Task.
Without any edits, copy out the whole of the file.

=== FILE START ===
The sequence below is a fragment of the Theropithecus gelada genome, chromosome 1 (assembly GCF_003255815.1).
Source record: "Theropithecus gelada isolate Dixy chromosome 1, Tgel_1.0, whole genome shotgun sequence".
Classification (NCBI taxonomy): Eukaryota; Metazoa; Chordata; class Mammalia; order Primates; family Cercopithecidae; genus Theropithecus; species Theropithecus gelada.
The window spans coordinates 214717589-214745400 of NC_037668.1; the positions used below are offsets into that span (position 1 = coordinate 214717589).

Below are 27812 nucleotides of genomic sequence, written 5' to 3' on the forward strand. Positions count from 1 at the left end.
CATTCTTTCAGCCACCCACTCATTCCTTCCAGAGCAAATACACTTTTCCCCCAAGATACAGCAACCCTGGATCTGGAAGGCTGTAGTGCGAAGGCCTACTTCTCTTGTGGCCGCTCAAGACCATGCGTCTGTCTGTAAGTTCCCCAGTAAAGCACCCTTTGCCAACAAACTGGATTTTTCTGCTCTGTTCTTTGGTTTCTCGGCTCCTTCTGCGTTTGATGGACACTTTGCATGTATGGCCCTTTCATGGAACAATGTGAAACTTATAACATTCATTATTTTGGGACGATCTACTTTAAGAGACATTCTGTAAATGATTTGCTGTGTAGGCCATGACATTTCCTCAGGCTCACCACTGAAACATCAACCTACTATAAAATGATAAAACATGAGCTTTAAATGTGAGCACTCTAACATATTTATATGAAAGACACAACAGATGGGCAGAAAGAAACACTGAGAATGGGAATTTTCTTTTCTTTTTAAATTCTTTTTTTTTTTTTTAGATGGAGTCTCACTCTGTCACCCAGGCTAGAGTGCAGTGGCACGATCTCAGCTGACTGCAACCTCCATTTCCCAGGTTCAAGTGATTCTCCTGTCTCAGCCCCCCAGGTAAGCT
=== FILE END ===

The sequence below is a fragment of the Theropithecus gelada genome, chromosome 1 (assembly GCF_003255815.1).
Source record: "Theropithecus gelada isolate Dixy chromosome 1, Tgel_1.0, whole genome shotgun sequence".
Classification (NCBI taxonomy): Eukaryota; Metazoa; Chordata; class Mammalia; order Primates; family Cercopithecidae; genus Theropithecus; species Theropithecus gelada.
The window spans coordinates 214717589-214745400 of NC_037668.1; the positions used below are offsets into that span (position 1 = coordinate 214717589).

Below are 27812 nucleotides of genomic sequence, written 5' to 3' on the forward strand. Positions count from 1 at the left end.
CATTCTTTCAGCCACCCACTCATTCCTTCCAGAGCAAATACACTTTTCCCCCAAGATACAGCAACCCTGGATCTGGAAGGCTGTAGTGCGAAGGCCTACTTCTCTTGTGGCCGCTCAAGACCATGCGTCTGTCTGTAAGTTCCCCAGTAAAGCACCCTTTGCCAACAAACTGGATTTTTCTGCTCTGTTCTTTGGTTTCTCGGCTCCTTCTGCGTTTGATGGACACTTTGCATGTATGGCCCTTTCATGGAACAATGTGAAACTTATAACATTCATTATTTTGGGACGATCTACTTTAAGAGACATTCTGTAAATGATTTGCTGTGTAGGCCATGACATTTCCTCAGGCTCACCACTGAAACATCAACCTACTATAAAATGATAAAACATGAGCTTTAAATGTGAGCACTCTAACATATTTATATGAAAGACACAACAGATGGGCAGAAAGAAACACTGAGAATGGGAATTTTCTTTTCTTTTTAAATTCTTTTTTTTTTTTTTAGATGGAGTCTCACTCTGTCACCCAGGCTAGAGTGCAGTGGCACGATCTCAGCTGACTGCAACCTCCATTTCCCAGGTTCAAGTGATTCTCCTGTCTCAGCCCCCCAGGTAAGCT